- She returns to the clinic with much improved comfort of the skin. There is less scale and her skin appears well-moisturized but the hypopigmentation persists.
- Recommend hydrocortisone 1% ointment b.i.d. (face) and hydrocortisone 2.5% ointment b.i.d. (body)
- Continue dry skin care, emphasizing that a maintenance regimen is critical to prevent future flares
- Reassurance that the skin pigmentation will be restored with time and ongoing maintenance therapy
- 42-year-old man with eczema since childhood, now generalized despite topical corticosteroid use
- He presents with extensive skin disease, much of which is lichenified plaques with thick scale
- He reports severe pruritus and difficulty sleeping
- A bacterial culture sent several weeks ago did not reveal bacterial superinfection
- Continue topical corticosteroid use now with escalated potency of his medications:
- Face: mometasone ointment q. day
- Body: clobetasol ointment b.i.d.
- Soak & smear with plastic wrap or sauna suit occlusion at night
- hydroxyzine at bedtime
- Follow-up in 2 weeks
- The patient is improved, now less erythematous but still with lichenified pruritic plaques
- Recommend continuing topical regimen with addition of NB-UVB three times a week
- Follow-up in 1 month to determine whether phototherapy must be continued and to decide about systemic immunosuppression (such as prednisone or cyclosporine) if the disease is worsening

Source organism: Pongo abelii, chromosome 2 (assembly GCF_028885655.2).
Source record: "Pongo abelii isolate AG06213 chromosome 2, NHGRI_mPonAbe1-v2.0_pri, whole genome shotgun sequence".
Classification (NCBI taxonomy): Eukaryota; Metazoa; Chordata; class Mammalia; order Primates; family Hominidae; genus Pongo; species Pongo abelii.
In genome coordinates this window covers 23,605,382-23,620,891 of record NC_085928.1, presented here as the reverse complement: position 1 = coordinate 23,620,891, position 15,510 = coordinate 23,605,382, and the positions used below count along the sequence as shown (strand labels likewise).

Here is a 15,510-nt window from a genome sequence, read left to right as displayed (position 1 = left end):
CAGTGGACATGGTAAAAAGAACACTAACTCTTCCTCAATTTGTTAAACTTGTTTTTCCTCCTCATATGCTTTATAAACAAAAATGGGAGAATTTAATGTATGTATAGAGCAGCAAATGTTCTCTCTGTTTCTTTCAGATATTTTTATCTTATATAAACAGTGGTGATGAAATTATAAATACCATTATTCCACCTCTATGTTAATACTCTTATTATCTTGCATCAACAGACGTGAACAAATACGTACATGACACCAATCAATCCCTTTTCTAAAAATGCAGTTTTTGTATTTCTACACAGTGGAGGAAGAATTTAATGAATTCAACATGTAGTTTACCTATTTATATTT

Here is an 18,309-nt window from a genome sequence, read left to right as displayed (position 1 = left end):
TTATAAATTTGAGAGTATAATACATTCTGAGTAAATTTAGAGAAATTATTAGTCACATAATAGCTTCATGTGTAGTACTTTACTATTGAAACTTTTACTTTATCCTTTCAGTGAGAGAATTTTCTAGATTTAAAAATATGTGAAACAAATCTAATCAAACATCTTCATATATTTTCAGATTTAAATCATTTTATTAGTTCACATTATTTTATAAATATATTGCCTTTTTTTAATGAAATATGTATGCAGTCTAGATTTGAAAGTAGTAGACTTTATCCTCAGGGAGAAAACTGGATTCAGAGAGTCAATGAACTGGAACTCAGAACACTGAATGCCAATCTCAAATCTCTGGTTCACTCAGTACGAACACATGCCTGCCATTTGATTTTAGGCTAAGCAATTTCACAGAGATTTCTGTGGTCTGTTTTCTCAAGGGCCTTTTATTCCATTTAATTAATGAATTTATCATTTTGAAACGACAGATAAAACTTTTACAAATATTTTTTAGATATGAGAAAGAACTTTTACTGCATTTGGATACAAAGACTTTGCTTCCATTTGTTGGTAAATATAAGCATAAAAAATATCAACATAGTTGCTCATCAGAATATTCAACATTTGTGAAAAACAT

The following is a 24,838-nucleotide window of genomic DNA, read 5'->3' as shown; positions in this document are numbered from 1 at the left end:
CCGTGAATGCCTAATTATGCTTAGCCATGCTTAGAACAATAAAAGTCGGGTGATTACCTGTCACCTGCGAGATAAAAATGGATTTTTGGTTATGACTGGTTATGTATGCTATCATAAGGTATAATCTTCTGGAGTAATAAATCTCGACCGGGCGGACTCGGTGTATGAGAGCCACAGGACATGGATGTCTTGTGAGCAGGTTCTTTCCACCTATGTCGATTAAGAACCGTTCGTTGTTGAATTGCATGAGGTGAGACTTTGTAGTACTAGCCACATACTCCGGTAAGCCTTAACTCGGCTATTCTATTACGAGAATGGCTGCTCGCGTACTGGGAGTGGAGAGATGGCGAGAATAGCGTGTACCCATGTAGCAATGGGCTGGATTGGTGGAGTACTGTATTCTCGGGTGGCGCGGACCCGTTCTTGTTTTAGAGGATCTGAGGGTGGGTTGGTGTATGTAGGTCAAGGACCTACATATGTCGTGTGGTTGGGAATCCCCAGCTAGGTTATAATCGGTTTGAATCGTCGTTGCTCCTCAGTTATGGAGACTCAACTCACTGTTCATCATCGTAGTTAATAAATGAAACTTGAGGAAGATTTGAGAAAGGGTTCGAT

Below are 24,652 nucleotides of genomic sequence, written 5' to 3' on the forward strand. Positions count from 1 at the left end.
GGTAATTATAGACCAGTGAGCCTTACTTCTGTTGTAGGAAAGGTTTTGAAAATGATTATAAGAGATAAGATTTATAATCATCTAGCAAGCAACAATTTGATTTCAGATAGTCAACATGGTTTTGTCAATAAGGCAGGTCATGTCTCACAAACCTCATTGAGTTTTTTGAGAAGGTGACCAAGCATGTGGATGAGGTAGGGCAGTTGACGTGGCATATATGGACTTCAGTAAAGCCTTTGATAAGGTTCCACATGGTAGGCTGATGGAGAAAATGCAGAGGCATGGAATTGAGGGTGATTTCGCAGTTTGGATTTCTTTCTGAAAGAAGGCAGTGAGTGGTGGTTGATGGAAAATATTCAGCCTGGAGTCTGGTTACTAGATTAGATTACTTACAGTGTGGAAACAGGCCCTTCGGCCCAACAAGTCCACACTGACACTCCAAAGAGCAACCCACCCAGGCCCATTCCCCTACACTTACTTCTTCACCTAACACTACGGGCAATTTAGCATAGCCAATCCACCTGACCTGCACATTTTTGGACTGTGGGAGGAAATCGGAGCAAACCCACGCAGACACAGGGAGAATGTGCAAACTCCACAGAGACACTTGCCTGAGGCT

Severe disease with superinfection
- 4-year-old child with long standing atopic dermatitis of the face, trunk, arms, and legs, now presenting with acute onset of increased erythema, honey-colored crusting of eczematous plaques, and excoriations of his skin
- He was previously well managed with hydrocortisone 1% cream and emollient, used once daily
- One day of low-grade fevers, and he is not sleeping well due to severe pruritus and itching
- Bacterial culture sent to microbiology lab
- Empiric treatment:
- Face: desonide ointment 0.05% b.i.d.
- Body: triamcinolone ointment 0.1% b.i.d. with wet-wrap occlusion
- bleach baths (1/4 cup bleach in full bathtub of water, with rinsing afterwards), nightly
- cephalexin t.i.d. for 2 weeks
- hydroxyzine at bedtime (max. 50 mg/day) or cetirizine hydrochloride syrup (max. 5 mg/day)
- Follow up in 2 weeks
- The bacterial culture reveals methicillin-sensitive Staphylococcus aureus
- The patient’s skin is much improved
- Face: hydrocortisone 1% ointment b.i.d.
- Body: hydrocortisone 2.5% ointment b.i.d.
- bleach baths three times a week
- hydroxyzine at bedtime, as needed